Ally Financial Inc. expects to report net income in the $90-million-to-$110-million range when it releases fourth-quarter 2013 earnings on Feb. 6, according to an 8K filed with the SEC. The estimate includes a $98 million pre-tax charge stemming from consent orders issued last month by the Consumer Financial Protection Bureau and the U.S. Department of Justice.
The high end of Ally’s estimate ― $110 million ― would mark a 20% increase from third-quarter earnings, which totaled $91 million.
In the past two years, though, Ally’s earnings have fluctuated wildly, from nearly $1 billion of losses to more than $1 billion of gains. For instance, in the second quarter of 2012, charges related to beleaguered mortgage unit Residential Capital LLC prompted an $898 million loss. Ally reported another loss ― $927 million ― in 2Q13. By comparison, in 4Q12 and 1Q13, Ally reported net income of $1.4 billion and $1.1 billion, respectively. Those big numbers were the results of strong gain-on-sale revenue in mortgage operations, tax implications, and a sale of Canadian operations.
In the remaining three quarters of 2012 and 2013, earnings were $310 million (in 1Q12), $384 million (in 3Q12), and $91 million (in 3Q13). For the final quarter of 2013,
In December 2013, Ally said it was focused on “profitable dealer relationships, prudently increasing earning assets, and delivering higher risk-adjusted returns.” The company said its total retail loan and lease originations in the U.S. were $38.7 billion in 2012, and $29.2 billion in the first nine months of 2013.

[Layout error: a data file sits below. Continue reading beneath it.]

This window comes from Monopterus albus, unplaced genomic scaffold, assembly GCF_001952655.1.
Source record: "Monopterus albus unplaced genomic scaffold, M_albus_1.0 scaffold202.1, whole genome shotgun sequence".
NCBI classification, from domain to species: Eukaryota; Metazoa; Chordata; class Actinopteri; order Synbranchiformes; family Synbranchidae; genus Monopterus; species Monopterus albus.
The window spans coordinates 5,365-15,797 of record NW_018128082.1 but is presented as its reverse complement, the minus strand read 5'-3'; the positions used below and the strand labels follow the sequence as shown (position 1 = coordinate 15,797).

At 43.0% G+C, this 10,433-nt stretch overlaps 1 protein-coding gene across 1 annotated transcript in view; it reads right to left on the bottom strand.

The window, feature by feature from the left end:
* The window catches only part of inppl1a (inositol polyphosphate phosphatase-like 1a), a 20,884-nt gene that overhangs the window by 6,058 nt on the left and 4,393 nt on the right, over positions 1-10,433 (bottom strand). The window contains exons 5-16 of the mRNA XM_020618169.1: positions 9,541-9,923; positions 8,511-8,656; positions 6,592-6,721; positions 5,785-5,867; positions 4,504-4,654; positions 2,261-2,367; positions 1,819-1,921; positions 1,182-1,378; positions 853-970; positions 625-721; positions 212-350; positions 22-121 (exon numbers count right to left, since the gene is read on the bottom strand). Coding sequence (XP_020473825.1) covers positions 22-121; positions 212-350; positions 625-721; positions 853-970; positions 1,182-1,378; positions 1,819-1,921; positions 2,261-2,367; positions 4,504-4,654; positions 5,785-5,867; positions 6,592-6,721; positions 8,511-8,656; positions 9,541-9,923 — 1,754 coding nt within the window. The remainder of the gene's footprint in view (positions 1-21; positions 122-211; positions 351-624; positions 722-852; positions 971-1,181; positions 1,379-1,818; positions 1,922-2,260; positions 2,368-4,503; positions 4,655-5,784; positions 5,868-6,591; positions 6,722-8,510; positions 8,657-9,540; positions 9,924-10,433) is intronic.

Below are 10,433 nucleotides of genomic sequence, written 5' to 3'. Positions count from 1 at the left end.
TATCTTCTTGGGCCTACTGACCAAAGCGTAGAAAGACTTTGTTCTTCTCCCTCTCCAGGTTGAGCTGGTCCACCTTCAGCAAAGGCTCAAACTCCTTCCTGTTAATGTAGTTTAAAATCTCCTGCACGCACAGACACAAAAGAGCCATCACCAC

Separately, the Jan. 10 SEC filing also noted that Ally’s company’s board approved a measure that would restrict certain shareholders from increasing their stake in the company. The move is largely seen as a precursor to the government’s exit as Ally’s biggest shareholder. It’s unclear if the move signals a faster-than-expected exit. A Treasury spokesman declined comment.
“An IPO continues to be a viable option for the company; however, no final decisions have been made,” Gina Proia, spokesperson for Ally Financial told Auto Finance News.
Nonetheless, the protective amendment would preserve tax benefits that otherwise could be significantly limited if the company were to experience an ownership change. The amendment generally restricts transfers of Ally shares in excess of 4.99%, subject to certain exceptions. This mechanism has been used by a number of other companies, including those that had TARP common equity investments according to Proia.
What a great industry to be associated with. Housing may not ever return to the levels it once was but subprime auto finance certainly has a greater chance of full recovery. It’s a good time to be a “cargirl”.